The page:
Re: Regexps from shell wilcards (Henry Spencer)
Mon, 5 Apr 1993 20:57:57 GMT

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Regexps from shell wilcards (1993-04-02)
Re: Regexps from shell wilcards (1993-04-05)
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Newsgroups: comp.compilers
From: (Henry Spencer)
Keywords: lex
Organization: U of Toronto Zoology
References: 93-04-012
Date: Mon, 5 Apr 1993 20:57:57 GMT (Colas Nahaboo) writes:
>Is there an algorithm to convert shell-expressions into regular
>expressions? (i.e. generate the string ".*[.]c" from the input "*.c")

The mapping is fairly trivial, but depends on the exact shell syntax you
are interested in. In general, all the constructs are present in both
forms, and you can just map construct-by-construct, but you have to watch
details. For example, mapping shell "*" to regexp ".*" is wrong, because
shell "*" does not match "/". If you write down the exact rules for the
shell syntax you're using, transforming it to regular expressions is
typically easy.

>In the same vein, is there an algorithm to generate case-independent
>regular expressions from nomal ones? (i.e. generate the string
>"[aA][bB][cC][eEfFgG]*" from the input "abc[efg]*")

Again, the real question is defining what you mean by "case-independent
regular expression". It's not trivial; does [^x]y match Xy? As I recall,
those of us on the POSIX.2 regular-expressions working group noticed this
question too late, and the standard as shipped will be rather vague on the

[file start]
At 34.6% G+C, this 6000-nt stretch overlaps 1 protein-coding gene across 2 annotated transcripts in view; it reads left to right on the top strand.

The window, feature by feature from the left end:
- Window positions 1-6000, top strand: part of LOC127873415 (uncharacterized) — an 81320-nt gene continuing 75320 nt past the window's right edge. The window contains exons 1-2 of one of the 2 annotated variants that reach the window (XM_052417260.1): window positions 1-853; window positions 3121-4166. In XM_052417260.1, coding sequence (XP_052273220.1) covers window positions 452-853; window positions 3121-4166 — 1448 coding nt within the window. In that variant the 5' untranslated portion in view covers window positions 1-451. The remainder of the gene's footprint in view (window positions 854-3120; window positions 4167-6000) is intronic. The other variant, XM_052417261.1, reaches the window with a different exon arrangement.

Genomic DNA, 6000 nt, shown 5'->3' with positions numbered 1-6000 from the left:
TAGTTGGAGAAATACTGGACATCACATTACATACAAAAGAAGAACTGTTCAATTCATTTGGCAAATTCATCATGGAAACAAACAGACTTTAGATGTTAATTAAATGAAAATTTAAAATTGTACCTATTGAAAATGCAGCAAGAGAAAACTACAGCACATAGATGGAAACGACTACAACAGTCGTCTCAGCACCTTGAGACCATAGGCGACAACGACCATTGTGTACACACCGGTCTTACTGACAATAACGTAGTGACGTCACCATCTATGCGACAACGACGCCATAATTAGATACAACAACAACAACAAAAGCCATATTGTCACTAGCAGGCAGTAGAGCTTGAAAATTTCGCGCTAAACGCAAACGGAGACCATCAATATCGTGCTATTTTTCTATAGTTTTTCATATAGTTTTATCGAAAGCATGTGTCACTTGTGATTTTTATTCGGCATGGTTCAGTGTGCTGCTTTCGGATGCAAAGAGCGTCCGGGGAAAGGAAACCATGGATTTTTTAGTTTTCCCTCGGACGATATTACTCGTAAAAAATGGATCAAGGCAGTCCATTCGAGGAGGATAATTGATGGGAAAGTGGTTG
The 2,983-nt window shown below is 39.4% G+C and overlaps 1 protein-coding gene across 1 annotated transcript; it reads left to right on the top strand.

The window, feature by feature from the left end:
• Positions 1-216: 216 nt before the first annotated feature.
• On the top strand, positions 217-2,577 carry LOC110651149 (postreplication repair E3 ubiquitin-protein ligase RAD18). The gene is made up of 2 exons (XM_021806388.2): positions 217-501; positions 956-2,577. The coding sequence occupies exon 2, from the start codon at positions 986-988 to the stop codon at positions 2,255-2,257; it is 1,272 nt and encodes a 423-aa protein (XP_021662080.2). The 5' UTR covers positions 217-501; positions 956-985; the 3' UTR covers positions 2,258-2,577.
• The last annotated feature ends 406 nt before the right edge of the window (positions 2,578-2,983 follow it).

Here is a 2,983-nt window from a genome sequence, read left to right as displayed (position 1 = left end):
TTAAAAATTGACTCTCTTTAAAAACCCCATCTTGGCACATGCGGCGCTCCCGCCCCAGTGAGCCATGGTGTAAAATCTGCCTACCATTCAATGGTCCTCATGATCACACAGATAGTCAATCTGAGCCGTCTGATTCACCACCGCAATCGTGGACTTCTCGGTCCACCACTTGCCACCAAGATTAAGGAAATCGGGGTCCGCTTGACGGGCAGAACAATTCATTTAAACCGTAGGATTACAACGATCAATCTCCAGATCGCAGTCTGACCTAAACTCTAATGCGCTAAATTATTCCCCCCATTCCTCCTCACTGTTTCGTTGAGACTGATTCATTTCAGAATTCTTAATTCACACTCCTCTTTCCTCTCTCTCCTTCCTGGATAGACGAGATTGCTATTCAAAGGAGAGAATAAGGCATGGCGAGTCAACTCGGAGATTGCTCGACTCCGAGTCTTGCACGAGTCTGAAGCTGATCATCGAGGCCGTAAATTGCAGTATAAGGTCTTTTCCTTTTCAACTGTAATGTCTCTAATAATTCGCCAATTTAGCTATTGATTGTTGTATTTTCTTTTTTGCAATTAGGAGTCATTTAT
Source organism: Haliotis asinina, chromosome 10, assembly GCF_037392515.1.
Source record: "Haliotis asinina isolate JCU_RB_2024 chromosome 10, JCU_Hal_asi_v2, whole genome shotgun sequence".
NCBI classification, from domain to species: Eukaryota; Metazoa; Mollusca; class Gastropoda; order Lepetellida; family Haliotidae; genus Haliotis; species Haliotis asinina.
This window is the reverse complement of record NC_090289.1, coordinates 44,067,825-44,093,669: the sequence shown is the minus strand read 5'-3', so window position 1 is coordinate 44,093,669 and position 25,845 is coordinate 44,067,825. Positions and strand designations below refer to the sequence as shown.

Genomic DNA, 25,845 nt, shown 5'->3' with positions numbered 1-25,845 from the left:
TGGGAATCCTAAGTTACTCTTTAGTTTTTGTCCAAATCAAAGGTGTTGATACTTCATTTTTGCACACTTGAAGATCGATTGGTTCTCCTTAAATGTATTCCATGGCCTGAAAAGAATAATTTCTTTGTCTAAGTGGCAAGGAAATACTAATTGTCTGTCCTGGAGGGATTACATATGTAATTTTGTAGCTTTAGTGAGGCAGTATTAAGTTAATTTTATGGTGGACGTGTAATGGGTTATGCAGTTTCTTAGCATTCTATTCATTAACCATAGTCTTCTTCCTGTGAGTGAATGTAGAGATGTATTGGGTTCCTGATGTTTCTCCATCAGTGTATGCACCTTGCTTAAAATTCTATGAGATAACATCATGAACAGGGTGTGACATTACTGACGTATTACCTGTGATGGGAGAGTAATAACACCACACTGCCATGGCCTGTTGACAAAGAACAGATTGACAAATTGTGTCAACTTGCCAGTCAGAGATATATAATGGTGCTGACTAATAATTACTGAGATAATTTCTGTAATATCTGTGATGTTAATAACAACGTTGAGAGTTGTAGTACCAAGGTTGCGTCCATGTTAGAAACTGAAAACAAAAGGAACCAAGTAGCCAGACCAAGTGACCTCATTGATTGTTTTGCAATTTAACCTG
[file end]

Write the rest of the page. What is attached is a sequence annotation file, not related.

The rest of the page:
subject. Our informal conclusion, which we hope will make it into an
eventual tidying-up of the standard, was that the right way for
case-independent regular expressions to act is based on a model in which
case distinctions vanish from the alphabet. You can't take that too
literally or complexities arise, but it's a good guide. So no,
case-independent [^x]y does not match Xy, because the [^x] covers all
kinds of X's, be they uppercase or lowercase.

Again, once you have defined what you're talking about, implementation
is easy. For the case-distinctions-vanish model, any literal letter x
becomes [xX], and the contents of a bracket expression [xyz] are augmented
with any case counterparts of the things in it, giving [xyzXYZ]. The hard
thing to do in a portable way, actually, is to find out which characters
have case counterparts and what they are.
Henry Spencer @ U of Toronto Zoology, utzoo!henry

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